--- Cy Schubert <[EMAIL PROTECTED]> wrote:
> In message
> <[EMAIL PROTECTED]>,
> Nicole Harrington
> > --- Cy Schubert <[EMAIL PROTECTED]> wrote:
> > > In message
> > > <[EMAIL PROTECTED]>, Mike
> > > Meyer writes:
> > > > Generally, more processors means things will
> > > faster until you run
> > > > out of threads. However, if there's some
> > > resource that is the
> > > > bottleneck for your load, and the resource
> > > support
> > > > simultaneous access by all the cores, more
> > > can slow things
> > > > down.
> > > >
> > > > Of course, it's not really that simple. Some
> > > shared resources can be
> > > > managed so as to make things improve under
> > > loads, even if they
> > > > don't support simultaneous access.
> > >
> > > Generally speaking the performance increase is
> > > linear. At some point
> > > there is no benefit to adding more processors.
> In a
> > > former life when I was
> > > an MVS systems programmer the limit was seven
> > > processors in a System/370.
> > > Today we can use 16, 32, even 64 processors with
> > > standard operating
> > > system and current hardware, unless one of the
> > > massively parallel
> > > architectures is used.
> > >
> > > To answer the original posters question, there
> > > architectural
> > > differences mentioned here, e.g. shared cache,
> > > channel, etc., but the
> > > reason the chip manufacturers make them is that
> > > they're more cost effective
> > > than two CPUs.
> > >
> > > The AMD X2 series of chips (I have one), they're
> > > truely a dual
> > > processor chip. They're analogous to the single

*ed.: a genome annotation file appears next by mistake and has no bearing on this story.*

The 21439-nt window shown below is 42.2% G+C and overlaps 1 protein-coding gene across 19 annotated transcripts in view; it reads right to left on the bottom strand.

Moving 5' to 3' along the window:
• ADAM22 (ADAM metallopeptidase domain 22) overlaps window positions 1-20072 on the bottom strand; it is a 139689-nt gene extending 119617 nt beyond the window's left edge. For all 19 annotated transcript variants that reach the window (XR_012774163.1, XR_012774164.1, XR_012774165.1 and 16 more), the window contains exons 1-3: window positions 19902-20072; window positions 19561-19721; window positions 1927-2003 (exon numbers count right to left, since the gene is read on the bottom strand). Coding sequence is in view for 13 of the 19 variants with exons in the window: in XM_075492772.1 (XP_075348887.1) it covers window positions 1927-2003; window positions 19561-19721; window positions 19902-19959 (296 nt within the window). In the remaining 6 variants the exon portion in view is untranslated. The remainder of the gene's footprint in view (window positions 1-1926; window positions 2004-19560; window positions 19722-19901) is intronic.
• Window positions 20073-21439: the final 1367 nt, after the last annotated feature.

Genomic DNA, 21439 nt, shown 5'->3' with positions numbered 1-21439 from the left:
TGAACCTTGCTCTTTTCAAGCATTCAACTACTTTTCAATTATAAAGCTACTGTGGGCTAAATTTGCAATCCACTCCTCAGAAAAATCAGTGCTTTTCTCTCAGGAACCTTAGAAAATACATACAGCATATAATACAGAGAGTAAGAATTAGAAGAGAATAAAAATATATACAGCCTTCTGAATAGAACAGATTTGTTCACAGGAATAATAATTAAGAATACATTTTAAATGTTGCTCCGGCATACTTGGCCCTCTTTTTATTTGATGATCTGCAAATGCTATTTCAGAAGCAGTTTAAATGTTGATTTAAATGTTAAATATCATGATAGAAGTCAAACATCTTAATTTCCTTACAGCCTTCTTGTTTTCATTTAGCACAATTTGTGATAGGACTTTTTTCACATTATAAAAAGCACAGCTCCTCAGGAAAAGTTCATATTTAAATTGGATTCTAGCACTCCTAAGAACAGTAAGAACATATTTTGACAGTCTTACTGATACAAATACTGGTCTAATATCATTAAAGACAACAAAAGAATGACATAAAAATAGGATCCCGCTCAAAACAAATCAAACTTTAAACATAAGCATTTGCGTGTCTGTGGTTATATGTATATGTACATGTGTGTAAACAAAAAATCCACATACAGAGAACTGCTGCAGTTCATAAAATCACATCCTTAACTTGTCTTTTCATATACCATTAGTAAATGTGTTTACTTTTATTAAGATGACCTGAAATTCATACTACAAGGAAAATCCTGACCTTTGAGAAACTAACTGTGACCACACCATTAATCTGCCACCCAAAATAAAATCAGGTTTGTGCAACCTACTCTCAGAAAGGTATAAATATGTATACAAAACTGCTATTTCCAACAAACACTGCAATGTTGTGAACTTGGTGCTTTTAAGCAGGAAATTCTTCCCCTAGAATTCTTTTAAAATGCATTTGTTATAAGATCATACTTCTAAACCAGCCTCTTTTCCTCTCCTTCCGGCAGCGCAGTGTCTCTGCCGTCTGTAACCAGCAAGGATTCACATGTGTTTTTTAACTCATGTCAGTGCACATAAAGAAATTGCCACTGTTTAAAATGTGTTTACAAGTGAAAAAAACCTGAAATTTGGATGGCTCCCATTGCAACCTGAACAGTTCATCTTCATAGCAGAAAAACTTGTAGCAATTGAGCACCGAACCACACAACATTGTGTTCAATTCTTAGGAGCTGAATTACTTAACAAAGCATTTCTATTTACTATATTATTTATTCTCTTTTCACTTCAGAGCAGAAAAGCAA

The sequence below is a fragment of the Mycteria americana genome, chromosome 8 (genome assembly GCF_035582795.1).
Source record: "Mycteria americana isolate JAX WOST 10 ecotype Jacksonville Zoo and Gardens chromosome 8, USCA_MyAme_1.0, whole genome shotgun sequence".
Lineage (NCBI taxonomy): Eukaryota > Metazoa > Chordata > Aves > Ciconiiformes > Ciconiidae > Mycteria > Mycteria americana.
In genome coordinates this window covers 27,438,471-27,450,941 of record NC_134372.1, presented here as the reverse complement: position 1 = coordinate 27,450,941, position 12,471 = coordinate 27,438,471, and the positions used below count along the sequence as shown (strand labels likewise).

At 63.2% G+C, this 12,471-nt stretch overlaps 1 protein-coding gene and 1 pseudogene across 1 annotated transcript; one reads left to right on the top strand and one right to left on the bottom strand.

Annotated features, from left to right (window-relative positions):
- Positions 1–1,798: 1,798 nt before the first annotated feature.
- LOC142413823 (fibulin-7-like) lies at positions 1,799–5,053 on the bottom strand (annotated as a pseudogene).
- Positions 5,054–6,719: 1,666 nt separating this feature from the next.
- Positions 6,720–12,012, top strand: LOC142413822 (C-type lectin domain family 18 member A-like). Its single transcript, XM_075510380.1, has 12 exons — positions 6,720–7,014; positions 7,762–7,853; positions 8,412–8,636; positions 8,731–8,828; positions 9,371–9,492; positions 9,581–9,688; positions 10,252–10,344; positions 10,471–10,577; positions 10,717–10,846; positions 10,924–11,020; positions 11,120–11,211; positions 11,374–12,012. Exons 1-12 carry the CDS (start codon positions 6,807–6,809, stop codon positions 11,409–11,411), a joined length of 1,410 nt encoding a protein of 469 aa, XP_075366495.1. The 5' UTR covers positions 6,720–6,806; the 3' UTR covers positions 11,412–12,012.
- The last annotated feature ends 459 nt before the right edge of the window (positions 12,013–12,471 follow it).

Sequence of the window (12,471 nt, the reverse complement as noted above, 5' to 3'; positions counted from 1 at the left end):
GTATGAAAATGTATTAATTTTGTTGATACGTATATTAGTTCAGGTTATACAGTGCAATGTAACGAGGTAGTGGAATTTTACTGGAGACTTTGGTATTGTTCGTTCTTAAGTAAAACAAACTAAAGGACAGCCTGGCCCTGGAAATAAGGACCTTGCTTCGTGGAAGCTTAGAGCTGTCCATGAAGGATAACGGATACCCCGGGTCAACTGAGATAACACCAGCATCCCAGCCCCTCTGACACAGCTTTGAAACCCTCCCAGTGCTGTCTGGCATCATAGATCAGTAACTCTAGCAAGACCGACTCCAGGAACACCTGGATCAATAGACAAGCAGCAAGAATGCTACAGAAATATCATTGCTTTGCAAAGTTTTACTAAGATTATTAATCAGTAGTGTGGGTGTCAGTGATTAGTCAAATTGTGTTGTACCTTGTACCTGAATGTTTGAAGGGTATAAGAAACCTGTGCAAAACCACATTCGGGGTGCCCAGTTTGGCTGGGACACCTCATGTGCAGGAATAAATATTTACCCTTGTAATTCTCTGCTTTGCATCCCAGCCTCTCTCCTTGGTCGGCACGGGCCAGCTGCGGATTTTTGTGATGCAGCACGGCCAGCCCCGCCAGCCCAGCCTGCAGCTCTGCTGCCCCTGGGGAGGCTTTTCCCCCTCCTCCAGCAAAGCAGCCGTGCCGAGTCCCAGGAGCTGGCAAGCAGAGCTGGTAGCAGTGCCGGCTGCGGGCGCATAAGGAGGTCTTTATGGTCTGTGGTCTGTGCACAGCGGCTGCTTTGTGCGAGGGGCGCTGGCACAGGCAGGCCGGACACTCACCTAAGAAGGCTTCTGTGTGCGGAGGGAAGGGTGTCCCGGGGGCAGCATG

> > > processor System/370 with
> > > an AP (attached processor) in concept. What this
> > > means is that both
> > > processors can execute all instructions and are
> > > as capable in every
> > > way except external interrupts, e.g. I/O
> > > are handled by the
> > > processor 0 as only that processor is "wired" to
> > > interrupted in case of
> > > external interrupt. I can't comment about
> > > Dual Core CPUs as I don't
> > > know their architecture but I'd suspect the same
> > > would be true. Chips in
> > > which there are two dual core CPUs on the same
> > > I believe one of each
> > > of the dual core CPUs can handle external
> > > interrupts.
> > Wow I love ansking questions without too many
> > specifics as I learn so much more. With this
> > it really seems to be a love hate relationship
> > dual core.
> > Based on what you stated above, would that mean
> > when using a dual core system, using polling
> > might be better or perhaps monumanally worse?
> No. CPU 0 would be interrupted. It would schedule
> the interrupt in the
> queue. Either CPU could service the interrupt once
> the interrupt was queued.
> Some devices need to be polled as they do not
> generate interrupts or they
> generate spurious interrupts. Otherwise allowing a
> device to interrupt the
> CPU is more efficient as it allows the CPU to do
> other work rather than
> spinning its wheels polling. This is the Von Neumann
> Cy Schubert <[EMAIL PROTECTED]>
> FreeBSD UNIX: <[EMAIL PROTECTED]> Web:
Yes, I have heard that, thanks.
However, how does one know or tell which is the
right mode/model for which devices? I have seen people
on either side (poll vs interupt) claim one is better
or much like an infomercial, just do blah and your
system will be so much faster. Altho of course that
would be the pro polling side, since by default,
interupts are used. Is it all just imperical testing?
Take this pill and see let me know how you feel?
It seems as though when it's heavy networking, use
polling. Otherwise stick with interupts. I have even
heard when using X network card, use polling. How
would know when one card will do better with polling
while another may not?
Thanks for helping me understand the debate better.
If you make people think they're thinking, they'll
love you; but if you really make them think, they'll
-- Don Marquis
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